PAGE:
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How Can We Get Healthcare Back In the Hands of Physicians, and Reduce Burnout?

How Can We Get Healthcare Back In the Hands of Physicians, and Reduce Burnout?

How Can We Get Healthcare Back In the Hands of Physicians, and Reduce Burnout?

How Can We Get Healthcare Back In the Hands of Physicians, and Reduce Burnout?
Mitch Geisler

By Mitch Geisler, CEO, LevelJump Healthcare Corp.

Canada’s overwhelmingly troubled healthcare system continues to dominate conversations among many, particularly those residing in the province of Ontario. While there is no one-size-fits-all solution to tackle these issues, actionable steps can be implemented to enhance healthcare quality for all.

What has led our healthcare system to deteriorate to this extent? We’ve all seen the headlines, the collateral damage from the COVID-19 pandemic has been severe.

One of the most significant ongoing challenges continues to be the excessive waiting periods endured in Emergency Rooms. Once again, Canadian ER’s face another summer of record-setting wait times and closures.[1] In addition to the array of other commonly discussed substantial concerns—including the extensive waitlist for specialists, physician burnout, critical shortages in nursing staff and other health professionals. We’ve reached an unprecedented low.

It’s time to restructure the healthcare system. We must initiate tangible and immediate actions at all tiers of the healthcare framework to bring about substantial improvements.

Necessary adjustments must be implemented to safeguard emergency healthcare services for all Canadians, along with our healthcare providers who consistently bear the weight of the demand for critical care. Frontline workers received widespread recognition across government bodies throughout the pandemic and its aftermath for their unwavering commitment and tireless efforts. Why are they left to continue carrying the brunt of this ongoing crisis?

One of the pillars of healthcare that remains in a massive backlog as a result of the pandemic is diagnostic imaging.[2] Fortunately, some government bodies have begun to take important steps to improve Ontario’s healthcare system. Ontario, being the most populated province in all of Canada, is home to almost half of all Canadians at 40%.[3] Earlier this year, Bill 60, Your Health Act, was passed through the Ontario Legislature. This crucial bill will allow Independent Health Facilities to expand the scope of their imaging license to MRI and CT, which is a significant move towards addressing the backlog and improving timely access to diagnostic imaging services.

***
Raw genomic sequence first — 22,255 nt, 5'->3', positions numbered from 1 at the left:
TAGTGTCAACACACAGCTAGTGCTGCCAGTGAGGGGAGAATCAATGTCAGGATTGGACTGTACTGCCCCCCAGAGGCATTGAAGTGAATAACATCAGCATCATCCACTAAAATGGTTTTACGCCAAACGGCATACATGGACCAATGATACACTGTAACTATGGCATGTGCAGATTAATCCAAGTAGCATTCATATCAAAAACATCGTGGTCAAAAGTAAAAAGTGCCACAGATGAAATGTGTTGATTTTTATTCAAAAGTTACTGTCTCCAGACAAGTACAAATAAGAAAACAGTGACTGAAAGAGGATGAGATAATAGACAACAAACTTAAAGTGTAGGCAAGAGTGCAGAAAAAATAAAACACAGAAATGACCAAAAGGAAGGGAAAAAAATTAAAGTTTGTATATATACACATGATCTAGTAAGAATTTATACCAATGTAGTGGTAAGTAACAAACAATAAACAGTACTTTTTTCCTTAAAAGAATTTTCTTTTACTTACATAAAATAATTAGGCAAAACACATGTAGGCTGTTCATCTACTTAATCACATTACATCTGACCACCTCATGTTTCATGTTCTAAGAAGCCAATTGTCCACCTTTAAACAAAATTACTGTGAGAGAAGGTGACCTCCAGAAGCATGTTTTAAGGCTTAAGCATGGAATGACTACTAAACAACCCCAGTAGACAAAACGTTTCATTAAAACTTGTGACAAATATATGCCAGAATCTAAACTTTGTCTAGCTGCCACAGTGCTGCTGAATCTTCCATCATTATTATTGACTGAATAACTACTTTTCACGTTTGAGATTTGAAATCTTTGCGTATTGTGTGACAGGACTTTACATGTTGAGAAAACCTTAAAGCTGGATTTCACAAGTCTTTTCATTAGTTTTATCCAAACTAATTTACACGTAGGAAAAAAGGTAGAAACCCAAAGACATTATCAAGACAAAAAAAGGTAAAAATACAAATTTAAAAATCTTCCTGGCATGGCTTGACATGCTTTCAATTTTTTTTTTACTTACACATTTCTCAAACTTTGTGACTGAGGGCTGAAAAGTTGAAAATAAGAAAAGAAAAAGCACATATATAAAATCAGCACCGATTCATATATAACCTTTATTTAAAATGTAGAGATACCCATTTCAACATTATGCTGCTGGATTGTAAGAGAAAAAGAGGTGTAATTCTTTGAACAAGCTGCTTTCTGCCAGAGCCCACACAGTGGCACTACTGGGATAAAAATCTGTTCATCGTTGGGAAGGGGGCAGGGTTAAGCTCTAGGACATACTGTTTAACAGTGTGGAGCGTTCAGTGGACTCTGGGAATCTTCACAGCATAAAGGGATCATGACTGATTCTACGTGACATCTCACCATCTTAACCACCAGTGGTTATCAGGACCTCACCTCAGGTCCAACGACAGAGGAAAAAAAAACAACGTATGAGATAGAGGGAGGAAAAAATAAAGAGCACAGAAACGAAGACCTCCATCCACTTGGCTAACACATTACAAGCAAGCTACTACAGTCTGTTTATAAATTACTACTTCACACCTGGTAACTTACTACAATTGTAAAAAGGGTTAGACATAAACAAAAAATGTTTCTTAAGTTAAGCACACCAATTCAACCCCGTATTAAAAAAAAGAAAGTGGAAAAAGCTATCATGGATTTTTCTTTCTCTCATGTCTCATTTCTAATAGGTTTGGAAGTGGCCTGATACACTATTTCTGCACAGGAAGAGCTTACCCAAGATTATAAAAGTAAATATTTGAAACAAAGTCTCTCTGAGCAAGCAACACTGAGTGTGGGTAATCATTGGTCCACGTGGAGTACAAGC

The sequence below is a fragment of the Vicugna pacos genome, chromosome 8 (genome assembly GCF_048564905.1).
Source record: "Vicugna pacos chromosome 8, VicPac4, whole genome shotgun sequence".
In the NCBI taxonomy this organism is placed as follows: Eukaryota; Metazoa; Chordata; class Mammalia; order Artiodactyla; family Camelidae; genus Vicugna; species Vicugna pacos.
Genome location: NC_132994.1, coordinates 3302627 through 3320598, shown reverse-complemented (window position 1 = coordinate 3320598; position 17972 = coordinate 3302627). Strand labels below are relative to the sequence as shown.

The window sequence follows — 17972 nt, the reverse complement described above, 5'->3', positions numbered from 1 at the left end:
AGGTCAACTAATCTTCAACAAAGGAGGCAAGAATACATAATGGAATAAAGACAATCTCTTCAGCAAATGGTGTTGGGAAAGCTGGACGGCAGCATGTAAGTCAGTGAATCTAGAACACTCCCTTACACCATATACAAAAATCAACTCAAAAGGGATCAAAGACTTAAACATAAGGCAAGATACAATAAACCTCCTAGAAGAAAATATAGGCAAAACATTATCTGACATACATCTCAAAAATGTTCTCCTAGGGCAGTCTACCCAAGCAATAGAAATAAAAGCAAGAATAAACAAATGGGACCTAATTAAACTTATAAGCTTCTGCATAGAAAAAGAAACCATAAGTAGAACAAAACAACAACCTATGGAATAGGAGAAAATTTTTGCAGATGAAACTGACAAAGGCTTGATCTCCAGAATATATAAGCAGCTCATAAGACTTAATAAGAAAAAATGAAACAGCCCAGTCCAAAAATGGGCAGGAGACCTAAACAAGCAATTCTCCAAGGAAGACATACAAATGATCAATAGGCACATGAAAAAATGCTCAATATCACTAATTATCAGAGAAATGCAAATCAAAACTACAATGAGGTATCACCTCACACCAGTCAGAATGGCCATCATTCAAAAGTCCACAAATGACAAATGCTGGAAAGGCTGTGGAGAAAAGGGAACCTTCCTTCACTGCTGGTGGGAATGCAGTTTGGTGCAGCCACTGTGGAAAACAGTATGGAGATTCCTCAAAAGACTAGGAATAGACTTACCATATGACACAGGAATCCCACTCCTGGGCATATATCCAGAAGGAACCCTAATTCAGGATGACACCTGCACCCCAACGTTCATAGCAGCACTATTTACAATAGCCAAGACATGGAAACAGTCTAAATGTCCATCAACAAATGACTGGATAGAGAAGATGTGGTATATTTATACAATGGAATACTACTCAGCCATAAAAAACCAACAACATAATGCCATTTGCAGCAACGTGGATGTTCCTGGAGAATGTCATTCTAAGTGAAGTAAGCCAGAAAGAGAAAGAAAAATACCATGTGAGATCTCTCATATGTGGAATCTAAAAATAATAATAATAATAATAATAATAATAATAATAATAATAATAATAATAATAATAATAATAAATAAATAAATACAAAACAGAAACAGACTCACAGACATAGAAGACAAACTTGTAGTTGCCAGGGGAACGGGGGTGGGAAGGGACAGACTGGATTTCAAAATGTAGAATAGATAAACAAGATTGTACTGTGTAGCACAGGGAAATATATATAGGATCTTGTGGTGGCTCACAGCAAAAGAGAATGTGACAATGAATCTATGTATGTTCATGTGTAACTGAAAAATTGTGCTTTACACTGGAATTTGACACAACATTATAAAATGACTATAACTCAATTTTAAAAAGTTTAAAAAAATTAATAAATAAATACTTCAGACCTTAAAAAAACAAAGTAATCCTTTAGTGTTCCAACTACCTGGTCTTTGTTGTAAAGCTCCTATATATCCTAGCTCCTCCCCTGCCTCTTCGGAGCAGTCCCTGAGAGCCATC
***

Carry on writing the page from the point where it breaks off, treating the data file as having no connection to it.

Whether it be MRI, CT, X-Ray Mammography or Ultrasound, these services are indispensable as they play a large role in the diagnosis, prognosis, and treatment of serious conditions. While the accessibility of diagnostic imaging remains only one of the many ongoing issues in Canada’s current healthcare system, there is no doubt that expanding access is imperative to preserving and prolonging the health of Canadians.

We must continue to find innovative ways to broaden healthcare access for all Canadians, as the capacity of our current system has certainly been hit. This is why we must look to expanding healthcare access through the collaboration of both private and government players. Enabling privately owned facilities to conduct procedures usually performed in public hospitals helps alleviate the strain on overworked radiology groups, understaffed hospitals, and overall shortages in emergency care. However, ensuring quality care, adequate staffing, seamless public-private collaboration and cost-effectiveness is vital for sustainable and effective implementation.


[1] Duong D. Why are emergency departments closing? [news]. CMAJ 2022; 194:E1138–E1139.

[2] Agarwal M, Udare A, Patlas M, et al. Effect of COVID-19 on computed tomography usage and critical test results in the emergency department: an observational study. CMAJ Open 2020;8(3):E568-E576.

[3] “Population and dwelling counts: Canada, provinces and territories “Statistics Canada” Population and dwelling counts: Canada, provinces and territories”Statistics Canada. February 9, 2022. Retrieved February 9, 2022.

by Scott Rupp LevelJump Healthcare Corp, Mitch Geisler